Comments on DOL’s Fiduciary Rule are Split Pretty Much Along Party Lines
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The period for filing comments and requesting a public hearing closed August 6, with just one hundred comments and no extension or hearing despite a request from Congressional Democrats and others.

The Department of Labor’s (“DOL”) new fiduciary standard rule for those offering retirement investment advice -- Improving Investment Advice for Workers & Retirees -- was published in the Federal Register on July 7 (85 FR 40834; Vol. 85, No. 130, P. 40834). The exemption allows Investment Advice Fiduciaries to engage in certain prohibited transactions that would otherwise be disallowed under ERISA and the Internal Revenue Code (see our analysis in SAA 2020-25 (Jul. 8)). Recall that the DOL’s old rule was invalidated by the Fifth Circuit in Chamber of Commerce of the United States v. Department of Labor, 885 F.3d 360 (5th Cir.), en banc review denied (2018). The majority found several bases for striking the rule because the Department exceeded its authority under ERISA and the Administrative Procedure Act (see SAA 2020-19 (May 20)).

Comments Split Along Party Lines

A total of 103 comments were received by the August 6 deadline, essentially breaking along party lines. We offer below just a few representative institutional comments. Note that footnotes have been omitted.


Industry groups generally supported the Proposed Exemption and concept of a harmonized approach with the SEC’s Reg BI. Some commenters also suggested clarifications or improvements.

SIFMA: “We strongly support the Department amending the Code of Federal Regulations to replace the vacated 2016 rule and re-implementing the original five-part test, reinstating Interpretive Bulletin 96-1, and reinstating the class exemptions that were part of the same 2016 initiative, as they existed prior to 2016. We also appreciate the Department’s revising its website to reflect current law. In addition, SIFMA strongly supports a class exemption that will permit financial professionals to provide investment advice in a flexible fashion. While we have a number of comments on the proposed exemption, we nevertheless believe it represents an improvement over the approach taken in 2016. The exemption’s intent is sound, constructive, and if finalized with the changes we suggest, will facilitate more investment advice for participants and IRAs, and more flexible methods of delivering that advice.”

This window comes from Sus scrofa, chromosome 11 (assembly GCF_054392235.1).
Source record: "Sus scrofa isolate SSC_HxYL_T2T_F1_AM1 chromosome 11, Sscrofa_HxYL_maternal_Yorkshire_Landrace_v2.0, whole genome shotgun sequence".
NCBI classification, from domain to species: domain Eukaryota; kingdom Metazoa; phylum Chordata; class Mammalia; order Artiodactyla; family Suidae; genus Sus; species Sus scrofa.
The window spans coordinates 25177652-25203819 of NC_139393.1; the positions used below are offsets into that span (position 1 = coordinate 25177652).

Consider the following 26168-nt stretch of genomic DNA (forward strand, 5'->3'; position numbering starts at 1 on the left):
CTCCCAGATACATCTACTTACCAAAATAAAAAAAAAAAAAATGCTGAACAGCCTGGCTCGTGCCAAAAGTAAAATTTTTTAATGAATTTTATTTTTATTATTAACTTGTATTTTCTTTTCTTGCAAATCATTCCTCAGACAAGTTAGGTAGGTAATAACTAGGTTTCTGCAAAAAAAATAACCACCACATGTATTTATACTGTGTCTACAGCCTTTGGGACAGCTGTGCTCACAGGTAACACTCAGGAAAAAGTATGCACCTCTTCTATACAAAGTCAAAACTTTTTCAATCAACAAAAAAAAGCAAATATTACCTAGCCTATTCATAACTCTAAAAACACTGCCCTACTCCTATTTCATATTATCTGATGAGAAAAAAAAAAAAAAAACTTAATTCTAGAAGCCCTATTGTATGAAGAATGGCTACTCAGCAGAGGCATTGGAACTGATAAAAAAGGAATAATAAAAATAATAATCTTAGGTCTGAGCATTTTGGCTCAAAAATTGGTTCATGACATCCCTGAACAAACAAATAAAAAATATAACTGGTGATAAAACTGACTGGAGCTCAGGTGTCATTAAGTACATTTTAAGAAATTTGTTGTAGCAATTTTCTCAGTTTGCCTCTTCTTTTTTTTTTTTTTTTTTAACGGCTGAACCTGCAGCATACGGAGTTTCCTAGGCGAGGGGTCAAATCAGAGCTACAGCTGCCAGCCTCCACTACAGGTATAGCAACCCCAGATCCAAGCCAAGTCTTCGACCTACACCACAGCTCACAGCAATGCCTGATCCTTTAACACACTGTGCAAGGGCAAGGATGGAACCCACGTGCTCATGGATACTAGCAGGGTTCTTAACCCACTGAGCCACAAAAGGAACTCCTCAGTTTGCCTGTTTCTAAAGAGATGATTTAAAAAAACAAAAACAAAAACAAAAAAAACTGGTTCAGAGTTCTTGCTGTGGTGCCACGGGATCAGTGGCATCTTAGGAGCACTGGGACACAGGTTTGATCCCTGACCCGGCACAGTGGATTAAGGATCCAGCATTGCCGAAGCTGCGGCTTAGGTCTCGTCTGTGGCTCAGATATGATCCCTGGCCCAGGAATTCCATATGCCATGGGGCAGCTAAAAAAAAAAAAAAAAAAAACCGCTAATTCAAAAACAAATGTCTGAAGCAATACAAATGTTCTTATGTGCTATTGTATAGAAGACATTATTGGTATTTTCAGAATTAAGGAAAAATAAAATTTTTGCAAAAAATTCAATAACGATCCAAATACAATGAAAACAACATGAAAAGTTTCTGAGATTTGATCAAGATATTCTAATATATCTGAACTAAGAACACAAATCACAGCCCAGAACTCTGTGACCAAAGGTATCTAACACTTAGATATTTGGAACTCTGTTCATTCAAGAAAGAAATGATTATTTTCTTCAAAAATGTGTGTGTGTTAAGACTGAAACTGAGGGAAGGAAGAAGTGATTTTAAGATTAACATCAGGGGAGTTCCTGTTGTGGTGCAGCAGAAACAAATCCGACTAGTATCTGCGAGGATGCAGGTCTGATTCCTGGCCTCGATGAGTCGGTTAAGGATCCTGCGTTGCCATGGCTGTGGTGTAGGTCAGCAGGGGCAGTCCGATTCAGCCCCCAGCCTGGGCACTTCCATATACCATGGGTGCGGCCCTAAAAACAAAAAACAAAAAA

U.S. Chamber of Commerce’s Center for Capital Markets Competitiveness: “We support the Department’s clarification that the 1975 regulation that defines fiduciary is reinstated and the need for the Proposed Exemption. However, we believe that certain modifications, outlined in greater detail below, are necessary to improve the Proposed Exemption’s utility. In addition, we are concerned that the new guidance outlined in the preamble to the Proposed Exemption constitutes a reinterpretation of the ‘five-part’ test under ERISA that is contrary to the U.S. Court of Appeals for the Fifth Circuit’s 2018 decision to vacate the Department’s 2016 fiduciary rule… We commend the Department’s work on the Proposed Exemption and urge a rapid grant of the final Exemption with the adoption of our suggested modifications.”

 Investment Adviser Association: “The IAA strongly supports the goal of ensuring that clients receive investment advice that is in their best interest. Although virtually all of the IAA’s members are discretionary investment managers, the Proposed Exemption would be applicable to some aspects of their activities. We therefore appreciate the Department’s efforts to provide certainty in this area and to align the scope of the Proposed Exemption with the SEC’s interpretation regarding fiduciary duty under the Investment Advisers Act of 1940, as amended….”


Consumer and investor advocates for the most part panned the proposal and urged the DOL to go back to the drawing board.

PIABA: “In sum, the Department should not reinstate the 1975 Regulation. Rather, the Department should adopt a new regulation which eliminates the need to establish that investment advice has been given on a regular basis, or pursuant to a mutual agreement that the advice will serve as the primary basis for the investment decision. Any individual providing investment advice for a fee should be deemed an Investment Advice Fiduciary and held to the highest fiduciary standards. To the extent the Department establishes a class exemption, such an exemption should not lower the fiduciary obligations of Investment Advice Fiduciaries. Retirement investors deserve to have their retirement savings protected, as was intended by the enactment of ERISA. PIABA urges the Department to adopt standards that go beyond those adopted by the Commission in the enactment of Regulation Best Interest, which the Commission itself conceded was not a fiduciary standard.”

NASAA: “NASAA opposes the Proposal and encourages the DOL to rescind it because the Proposal jeopardizes the security of retirement investors. However, if the DOL is determined to move forward with the Proposal, NASAA believes that the revisions outlined below are essential in order to protect investors and promote industry compliance.”